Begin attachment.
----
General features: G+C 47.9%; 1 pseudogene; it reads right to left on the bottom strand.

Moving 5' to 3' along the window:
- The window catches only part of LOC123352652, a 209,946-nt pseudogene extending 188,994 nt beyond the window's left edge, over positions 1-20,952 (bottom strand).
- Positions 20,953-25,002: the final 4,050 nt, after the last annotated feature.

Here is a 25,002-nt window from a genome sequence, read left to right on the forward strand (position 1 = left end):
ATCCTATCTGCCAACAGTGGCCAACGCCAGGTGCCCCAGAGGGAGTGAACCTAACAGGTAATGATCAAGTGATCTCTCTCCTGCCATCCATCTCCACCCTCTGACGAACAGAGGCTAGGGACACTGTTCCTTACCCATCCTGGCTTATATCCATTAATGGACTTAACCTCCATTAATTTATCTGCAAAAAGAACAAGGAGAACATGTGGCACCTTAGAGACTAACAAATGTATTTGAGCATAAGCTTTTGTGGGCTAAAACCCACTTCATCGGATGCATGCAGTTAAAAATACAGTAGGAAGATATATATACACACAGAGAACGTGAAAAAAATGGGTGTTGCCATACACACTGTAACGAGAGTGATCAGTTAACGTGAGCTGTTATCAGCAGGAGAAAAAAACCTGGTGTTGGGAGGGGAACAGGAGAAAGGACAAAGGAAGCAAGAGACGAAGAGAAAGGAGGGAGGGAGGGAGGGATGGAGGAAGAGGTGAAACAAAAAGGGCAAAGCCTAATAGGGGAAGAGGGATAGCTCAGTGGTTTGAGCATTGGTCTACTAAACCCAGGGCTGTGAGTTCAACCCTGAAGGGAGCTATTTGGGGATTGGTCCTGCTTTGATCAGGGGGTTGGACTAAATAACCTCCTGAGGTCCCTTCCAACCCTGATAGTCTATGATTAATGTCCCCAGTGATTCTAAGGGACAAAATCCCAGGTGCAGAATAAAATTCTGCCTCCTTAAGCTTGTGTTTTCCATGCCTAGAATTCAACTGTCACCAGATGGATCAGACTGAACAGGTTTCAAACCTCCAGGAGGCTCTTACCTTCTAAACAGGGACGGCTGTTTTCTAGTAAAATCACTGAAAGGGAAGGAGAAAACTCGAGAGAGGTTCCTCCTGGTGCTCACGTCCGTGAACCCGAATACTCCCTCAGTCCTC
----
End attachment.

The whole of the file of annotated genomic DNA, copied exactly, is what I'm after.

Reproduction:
General features: G+C 47.9%; 1 pseudogene; it reads right to left on the bottom strand.

Moving 5' to 3' along the window:
- The window catches only part of LOC123352652, a 209,946-nt pseudogene extending 188,994 nt beyond the window's left edge, over positions 1-20,952 (bottom strand).
- Positions 20,953-25,002: the final 4,050 nt, after the last annotated feature.

Here is a 25,002-nt window from a genome sequence, read left to right on the forward strand (position 1 = left end):
ATCCTATCTGCCAACAGTGGCCAACGCCAGGTGCCCCAGAGGGAGTGAACCTAACAGGTAATGATCAAGTGATCTCTCTCCTGCCATCCATCTCCACCCTCTGACGAACAGAGGCTAGGGACACTGTTCCTTACCCATCCTGGCTTATATCCATTAATGGACTTAACCTCCATTAATTTATCTGCAAAAAGAACAAGGAGAACATGTGGCACCTTAGAGACTAACAAATGTATTTGAGCATAAGCTTTTGTGGGCTAAAACCCACTTCATCGGATGCATGCAGTTAAAAATACAGTAGGAAGATATATATACACACAGAGAACGTGAAAAAAATGGGTGTTGCCATACACACTGTAACGAGAGTGATCAGTTAACGTGAGCTGTTATCAGCAGGAGAAAAAAACCTGGTGTTGGGAGGGGAACAGGAGAAAGGACAAAGGAAGCAAGAGACGAAGAGAAAGGAGGGAGGGAGGGAGGGATGGAGGAAGAGGTGAAACAAAAAGGGCAAAGCCTAATAGGGGAAGAGGGATAGCTCAGTGGTTTGAGCATTGGTCTACTAAACCCAGGGCTGTGAGTTCAACCCTGAAGGGAGCTATTTGGGGATTGGTCCTGCTTTGATCAGGGGGTTGGACTAAATAACCTCCTGAGGTCCCTTCCAACCCTGATAGTCTATGATTAATGTCCCCAGTGATTCTAAGGGACAAAATCCCAGGTGCAGAATAAAATTCTGCCTCCTTAAGCTTGTGTTTTCCATGCCTAGAATTCAACTGTCACCAGATGGATCAGACTGAACAGGTTTCAAACCTCCAGGAGGCTCTTACCTTCTAAACAGGGACGGCTGTTTTCTAGTAAAATCACTGAAAGGGAAGGAGAAAACTCGAGAGAGGTTCCTCCTGGTGCTCACGTCCGTGAACCCGAATACTCCCTCAGTCCTC